Another was referred to as the “planning value” and was created in recent years to help Minnesota utilities and regulators estimate the likely cost of complying with future carbon regulations. That number doesn’t reflect the cost to society in health or environmental damages from carbon, something the Minnesota law requires to be included in the formula.
Instead, the commission voted to adopt the federal government’s social cost of carbon figure, which environmental groups and the state’s Department of Commerce argued was the best fit for a value-of-solar formula.
“The social cost of carbon is specifically focused on measuring what is the economic and health damage of emitting one more ton of carbon,” said Erin Stojan Ruccolo, director of electricity markets for Fresh Energy.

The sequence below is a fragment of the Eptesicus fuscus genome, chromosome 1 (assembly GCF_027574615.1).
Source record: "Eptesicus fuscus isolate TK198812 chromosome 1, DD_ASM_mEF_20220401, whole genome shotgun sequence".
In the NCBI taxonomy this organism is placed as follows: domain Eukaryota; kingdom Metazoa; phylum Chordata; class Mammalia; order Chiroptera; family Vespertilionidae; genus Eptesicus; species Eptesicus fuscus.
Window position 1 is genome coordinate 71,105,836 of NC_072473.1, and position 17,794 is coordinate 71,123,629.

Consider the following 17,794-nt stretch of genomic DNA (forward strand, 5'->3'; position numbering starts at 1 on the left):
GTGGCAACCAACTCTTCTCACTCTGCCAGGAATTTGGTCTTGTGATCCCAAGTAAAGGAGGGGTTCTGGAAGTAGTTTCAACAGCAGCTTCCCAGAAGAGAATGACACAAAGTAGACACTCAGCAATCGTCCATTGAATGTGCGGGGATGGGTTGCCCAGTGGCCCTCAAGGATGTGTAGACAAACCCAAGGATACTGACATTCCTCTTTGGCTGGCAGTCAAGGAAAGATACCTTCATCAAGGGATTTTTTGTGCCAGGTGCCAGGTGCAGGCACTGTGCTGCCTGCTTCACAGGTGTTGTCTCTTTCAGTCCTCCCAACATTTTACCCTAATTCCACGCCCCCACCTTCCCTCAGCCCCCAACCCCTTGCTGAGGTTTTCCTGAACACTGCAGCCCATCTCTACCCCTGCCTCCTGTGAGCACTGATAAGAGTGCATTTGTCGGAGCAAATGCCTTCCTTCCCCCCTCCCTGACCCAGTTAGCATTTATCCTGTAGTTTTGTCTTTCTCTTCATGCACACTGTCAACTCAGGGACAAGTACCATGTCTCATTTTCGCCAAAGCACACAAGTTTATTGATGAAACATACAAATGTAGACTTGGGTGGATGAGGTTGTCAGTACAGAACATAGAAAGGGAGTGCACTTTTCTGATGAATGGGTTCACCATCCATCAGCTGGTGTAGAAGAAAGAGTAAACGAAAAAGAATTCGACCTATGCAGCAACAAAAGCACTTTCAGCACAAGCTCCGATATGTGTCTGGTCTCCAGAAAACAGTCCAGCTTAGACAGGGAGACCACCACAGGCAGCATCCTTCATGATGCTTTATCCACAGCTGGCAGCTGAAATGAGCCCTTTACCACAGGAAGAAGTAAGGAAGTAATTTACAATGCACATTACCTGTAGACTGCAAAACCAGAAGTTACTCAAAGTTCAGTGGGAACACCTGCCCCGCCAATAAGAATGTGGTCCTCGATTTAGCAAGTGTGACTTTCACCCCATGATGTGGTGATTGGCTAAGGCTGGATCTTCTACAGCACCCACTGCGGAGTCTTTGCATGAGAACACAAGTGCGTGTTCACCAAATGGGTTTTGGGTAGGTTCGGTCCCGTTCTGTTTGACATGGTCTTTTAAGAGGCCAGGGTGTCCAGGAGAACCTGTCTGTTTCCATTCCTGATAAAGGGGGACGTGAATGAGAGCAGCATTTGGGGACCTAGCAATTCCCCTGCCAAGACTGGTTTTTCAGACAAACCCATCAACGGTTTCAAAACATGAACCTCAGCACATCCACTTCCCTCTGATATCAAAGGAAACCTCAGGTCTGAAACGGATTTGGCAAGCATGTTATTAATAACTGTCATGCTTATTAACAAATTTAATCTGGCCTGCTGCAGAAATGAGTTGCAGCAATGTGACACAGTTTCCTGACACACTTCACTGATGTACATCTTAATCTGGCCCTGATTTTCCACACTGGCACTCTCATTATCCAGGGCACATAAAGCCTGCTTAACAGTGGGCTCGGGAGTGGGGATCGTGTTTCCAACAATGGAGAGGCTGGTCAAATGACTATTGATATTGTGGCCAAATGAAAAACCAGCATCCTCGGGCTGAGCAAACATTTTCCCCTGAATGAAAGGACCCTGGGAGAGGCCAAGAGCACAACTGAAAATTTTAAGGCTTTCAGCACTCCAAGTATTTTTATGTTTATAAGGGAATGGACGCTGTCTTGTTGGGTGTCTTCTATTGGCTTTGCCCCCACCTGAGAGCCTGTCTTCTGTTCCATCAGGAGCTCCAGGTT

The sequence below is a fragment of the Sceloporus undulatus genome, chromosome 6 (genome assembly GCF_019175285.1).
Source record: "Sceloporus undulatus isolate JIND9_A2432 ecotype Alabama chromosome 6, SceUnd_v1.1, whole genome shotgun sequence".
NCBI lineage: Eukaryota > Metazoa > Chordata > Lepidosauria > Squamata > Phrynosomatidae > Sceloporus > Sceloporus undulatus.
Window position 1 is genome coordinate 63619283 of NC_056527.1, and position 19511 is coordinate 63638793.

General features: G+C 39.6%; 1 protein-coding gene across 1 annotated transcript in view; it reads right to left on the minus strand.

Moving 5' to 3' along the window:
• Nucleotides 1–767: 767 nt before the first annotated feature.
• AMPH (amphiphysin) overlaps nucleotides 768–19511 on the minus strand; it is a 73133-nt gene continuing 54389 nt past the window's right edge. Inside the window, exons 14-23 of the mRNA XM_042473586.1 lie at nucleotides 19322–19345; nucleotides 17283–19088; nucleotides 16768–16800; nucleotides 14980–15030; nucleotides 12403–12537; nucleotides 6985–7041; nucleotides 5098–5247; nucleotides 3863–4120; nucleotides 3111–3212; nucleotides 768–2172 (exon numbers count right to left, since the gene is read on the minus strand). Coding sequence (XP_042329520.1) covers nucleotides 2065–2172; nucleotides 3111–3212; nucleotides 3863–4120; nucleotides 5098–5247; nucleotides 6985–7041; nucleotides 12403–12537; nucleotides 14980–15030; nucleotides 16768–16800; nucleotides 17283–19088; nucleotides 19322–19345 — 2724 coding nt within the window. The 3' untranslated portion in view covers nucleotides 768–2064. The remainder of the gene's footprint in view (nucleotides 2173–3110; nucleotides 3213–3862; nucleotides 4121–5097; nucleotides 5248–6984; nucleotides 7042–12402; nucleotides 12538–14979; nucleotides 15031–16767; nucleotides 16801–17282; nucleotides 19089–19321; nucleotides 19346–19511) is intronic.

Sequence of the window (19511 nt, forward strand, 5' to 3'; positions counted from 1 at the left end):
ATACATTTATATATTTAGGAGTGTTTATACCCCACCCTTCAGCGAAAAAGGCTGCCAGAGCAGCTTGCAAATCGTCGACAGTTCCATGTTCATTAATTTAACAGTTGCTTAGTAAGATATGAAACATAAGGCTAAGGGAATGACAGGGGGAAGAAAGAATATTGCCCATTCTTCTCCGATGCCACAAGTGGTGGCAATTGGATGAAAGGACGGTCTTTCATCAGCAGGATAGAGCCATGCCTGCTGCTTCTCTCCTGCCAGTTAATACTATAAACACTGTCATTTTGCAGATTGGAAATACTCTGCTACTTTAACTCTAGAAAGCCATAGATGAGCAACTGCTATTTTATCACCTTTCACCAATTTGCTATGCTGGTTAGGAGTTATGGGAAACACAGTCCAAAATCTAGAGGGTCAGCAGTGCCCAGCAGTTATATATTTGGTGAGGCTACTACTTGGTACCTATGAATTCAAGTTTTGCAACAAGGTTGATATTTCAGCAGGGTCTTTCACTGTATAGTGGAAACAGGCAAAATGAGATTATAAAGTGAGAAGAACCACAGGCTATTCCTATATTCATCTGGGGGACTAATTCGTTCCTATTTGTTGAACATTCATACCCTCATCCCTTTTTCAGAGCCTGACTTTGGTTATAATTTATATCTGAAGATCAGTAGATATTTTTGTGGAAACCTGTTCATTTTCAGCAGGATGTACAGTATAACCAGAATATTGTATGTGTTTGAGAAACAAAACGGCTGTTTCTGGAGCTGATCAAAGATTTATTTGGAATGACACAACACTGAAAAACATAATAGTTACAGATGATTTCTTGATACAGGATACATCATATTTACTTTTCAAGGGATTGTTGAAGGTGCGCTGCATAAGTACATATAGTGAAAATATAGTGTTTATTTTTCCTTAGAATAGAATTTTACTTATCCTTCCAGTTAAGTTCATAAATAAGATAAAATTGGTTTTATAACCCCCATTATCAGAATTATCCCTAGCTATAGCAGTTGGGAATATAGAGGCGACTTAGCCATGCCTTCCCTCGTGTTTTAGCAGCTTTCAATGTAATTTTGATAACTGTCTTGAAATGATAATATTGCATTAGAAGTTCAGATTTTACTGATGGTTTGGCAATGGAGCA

In other words, MN is one of the few states in the US whose utility regulators operate in the real world where people die from fine particulate matter inhalation and mercury from coal-fired power plants poison water.
MN has also created one of the most extensive community solar programs in the US, where families and businesses can share the benefits of large, local solar panel arrays. The “community solar gardens” provide a real step forward in solar power generation. The community solar projects allow people who don’t own property with good solar exposure to get their electricity from locally generated solar arrays.
Could we do this here in WV? Of course we can, but the state’s coal industry has our energy system and business community in a death grip.